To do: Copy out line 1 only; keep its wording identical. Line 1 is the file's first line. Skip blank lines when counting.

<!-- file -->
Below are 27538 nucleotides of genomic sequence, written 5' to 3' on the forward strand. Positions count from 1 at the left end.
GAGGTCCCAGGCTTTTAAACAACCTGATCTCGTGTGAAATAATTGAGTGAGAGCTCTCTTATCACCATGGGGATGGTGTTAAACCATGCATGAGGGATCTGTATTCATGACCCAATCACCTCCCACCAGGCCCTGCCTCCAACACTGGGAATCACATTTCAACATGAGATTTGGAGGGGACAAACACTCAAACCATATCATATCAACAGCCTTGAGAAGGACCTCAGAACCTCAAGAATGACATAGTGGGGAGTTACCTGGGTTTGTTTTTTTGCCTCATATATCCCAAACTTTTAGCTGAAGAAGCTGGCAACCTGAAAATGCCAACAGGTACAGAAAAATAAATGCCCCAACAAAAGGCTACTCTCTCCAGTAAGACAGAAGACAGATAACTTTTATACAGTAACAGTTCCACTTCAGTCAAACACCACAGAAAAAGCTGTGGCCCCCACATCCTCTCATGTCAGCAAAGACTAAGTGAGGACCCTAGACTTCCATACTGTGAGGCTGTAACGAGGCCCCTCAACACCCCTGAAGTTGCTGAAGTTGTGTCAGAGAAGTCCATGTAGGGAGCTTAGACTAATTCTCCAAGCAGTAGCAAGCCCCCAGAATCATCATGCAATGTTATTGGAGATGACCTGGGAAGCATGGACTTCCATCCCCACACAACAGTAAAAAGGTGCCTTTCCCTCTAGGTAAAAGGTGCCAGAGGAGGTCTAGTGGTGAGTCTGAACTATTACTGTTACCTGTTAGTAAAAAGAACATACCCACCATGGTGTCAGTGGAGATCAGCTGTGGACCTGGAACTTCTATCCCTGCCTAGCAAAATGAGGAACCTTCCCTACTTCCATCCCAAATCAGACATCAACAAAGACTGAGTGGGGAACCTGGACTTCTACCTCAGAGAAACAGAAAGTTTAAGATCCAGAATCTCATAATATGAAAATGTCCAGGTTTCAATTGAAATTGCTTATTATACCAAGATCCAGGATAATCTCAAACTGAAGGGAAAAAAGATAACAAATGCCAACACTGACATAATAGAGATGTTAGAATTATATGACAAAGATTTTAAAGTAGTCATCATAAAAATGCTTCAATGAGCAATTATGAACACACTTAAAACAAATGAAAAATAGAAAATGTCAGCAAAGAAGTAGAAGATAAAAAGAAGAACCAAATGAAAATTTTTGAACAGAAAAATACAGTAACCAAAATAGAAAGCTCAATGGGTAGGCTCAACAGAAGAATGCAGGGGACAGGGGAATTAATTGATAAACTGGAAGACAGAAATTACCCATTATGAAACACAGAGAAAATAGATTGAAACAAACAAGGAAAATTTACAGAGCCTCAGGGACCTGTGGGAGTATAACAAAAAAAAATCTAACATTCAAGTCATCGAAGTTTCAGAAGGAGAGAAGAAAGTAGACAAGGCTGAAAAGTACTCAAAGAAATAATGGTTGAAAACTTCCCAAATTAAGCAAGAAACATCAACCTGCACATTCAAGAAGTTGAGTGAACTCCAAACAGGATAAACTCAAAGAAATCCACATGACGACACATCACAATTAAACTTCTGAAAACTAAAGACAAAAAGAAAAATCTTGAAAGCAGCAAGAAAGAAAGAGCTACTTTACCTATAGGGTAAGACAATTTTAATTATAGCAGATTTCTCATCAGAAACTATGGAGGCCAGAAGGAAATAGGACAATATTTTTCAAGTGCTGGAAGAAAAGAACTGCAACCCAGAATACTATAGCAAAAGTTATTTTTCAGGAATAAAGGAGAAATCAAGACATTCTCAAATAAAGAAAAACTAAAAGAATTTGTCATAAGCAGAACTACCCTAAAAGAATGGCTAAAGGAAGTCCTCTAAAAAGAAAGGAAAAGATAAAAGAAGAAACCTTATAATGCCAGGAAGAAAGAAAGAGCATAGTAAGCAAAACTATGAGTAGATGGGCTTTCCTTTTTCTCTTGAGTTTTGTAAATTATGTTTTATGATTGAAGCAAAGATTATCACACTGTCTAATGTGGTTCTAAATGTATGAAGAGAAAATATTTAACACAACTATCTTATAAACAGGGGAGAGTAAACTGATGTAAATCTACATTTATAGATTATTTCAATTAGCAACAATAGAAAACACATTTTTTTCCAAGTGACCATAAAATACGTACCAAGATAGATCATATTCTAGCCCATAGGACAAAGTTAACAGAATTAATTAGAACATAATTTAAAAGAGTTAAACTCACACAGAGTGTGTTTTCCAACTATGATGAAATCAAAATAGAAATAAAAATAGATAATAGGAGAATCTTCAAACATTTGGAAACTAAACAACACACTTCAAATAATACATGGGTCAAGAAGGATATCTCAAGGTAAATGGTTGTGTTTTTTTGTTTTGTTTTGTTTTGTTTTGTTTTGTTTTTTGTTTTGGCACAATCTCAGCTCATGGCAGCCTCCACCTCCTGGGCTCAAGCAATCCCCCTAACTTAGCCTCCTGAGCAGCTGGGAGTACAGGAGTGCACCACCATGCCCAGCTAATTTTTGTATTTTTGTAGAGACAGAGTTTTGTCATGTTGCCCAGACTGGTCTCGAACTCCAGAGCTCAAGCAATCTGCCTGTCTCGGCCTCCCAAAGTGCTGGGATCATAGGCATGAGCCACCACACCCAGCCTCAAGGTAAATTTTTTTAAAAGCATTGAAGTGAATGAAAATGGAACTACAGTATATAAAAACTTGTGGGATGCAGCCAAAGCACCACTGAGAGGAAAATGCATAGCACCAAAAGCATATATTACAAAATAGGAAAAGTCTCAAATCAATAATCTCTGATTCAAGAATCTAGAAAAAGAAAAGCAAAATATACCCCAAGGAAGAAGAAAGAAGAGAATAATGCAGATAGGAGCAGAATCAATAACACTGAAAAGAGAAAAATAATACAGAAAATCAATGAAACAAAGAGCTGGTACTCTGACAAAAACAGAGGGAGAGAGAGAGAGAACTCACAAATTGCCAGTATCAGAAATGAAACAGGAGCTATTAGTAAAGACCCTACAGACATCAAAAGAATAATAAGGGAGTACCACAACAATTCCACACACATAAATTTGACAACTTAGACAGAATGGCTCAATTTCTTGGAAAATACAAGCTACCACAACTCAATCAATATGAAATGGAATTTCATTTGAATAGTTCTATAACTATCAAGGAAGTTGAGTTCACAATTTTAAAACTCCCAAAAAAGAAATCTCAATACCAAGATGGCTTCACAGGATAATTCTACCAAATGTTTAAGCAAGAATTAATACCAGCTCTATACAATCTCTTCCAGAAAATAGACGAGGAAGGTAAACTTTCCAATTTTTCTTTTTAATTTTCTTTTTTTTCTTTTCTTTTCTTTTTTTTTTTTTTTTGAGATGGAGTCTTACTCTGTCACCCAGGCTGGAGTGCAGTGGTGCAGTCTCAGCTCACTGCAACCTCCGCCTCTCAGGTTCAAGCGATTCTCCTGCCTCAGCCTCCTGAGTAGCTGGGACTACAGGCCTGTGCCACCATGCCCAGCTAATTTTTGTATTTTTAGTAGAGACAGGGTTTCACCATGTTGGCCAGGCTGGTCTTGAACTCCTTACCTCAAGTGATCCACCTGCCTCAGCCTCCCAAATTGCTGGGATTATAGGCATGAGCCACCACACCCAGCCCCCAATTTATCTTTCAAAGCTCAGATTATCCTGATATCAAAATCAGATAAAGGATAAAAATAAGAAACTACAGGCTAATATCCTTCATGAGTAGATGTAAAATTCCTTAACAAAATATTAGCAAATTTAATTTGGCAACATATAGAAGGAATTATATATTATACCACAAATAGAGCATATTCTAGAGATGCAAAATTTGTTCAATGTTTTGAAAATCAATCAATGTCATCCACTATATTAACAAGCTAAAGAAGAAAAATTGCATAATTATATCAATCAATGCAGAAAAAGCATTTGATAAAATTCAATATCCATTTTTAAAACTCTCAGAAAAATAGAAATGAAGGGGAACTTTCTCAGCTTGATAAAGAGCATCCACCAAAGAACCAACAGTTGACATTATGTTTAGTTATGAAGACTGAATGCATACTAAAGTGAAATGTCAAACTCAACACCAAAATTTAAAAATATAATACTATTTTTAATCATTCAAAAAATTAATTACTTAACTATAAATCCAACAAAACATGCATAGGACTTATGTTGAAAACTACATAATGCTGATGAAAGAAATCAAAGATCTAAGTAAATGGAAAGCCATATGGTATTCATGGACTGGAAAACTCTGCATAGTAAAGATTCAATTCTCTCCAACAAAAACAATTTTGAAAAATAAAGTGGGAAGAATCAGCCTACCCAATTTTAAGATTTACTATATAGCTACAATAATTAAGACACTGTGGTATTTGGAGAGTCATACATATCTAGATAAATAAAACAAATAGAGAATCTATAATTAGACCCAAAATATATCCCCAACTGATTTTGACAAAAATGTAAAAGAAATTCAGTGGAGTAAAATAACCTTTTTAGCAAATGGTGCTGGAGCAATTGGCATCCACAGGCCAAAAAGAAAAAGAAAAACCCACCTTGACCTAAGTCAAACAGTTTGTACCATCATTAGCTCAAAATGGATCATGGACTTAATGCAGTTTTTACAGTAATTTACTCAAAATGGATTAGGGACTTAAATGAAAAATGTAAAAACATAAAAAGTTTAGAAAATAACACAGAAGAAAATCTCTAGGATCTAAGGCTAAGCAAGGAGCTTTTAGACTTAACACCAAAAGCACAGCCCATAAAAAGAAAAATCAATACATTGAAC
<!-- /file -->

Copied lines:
Below are 27538 nucleotides of genomic sequence, written 5' to 3' on the forward strand. Positions count from 1 at the left end.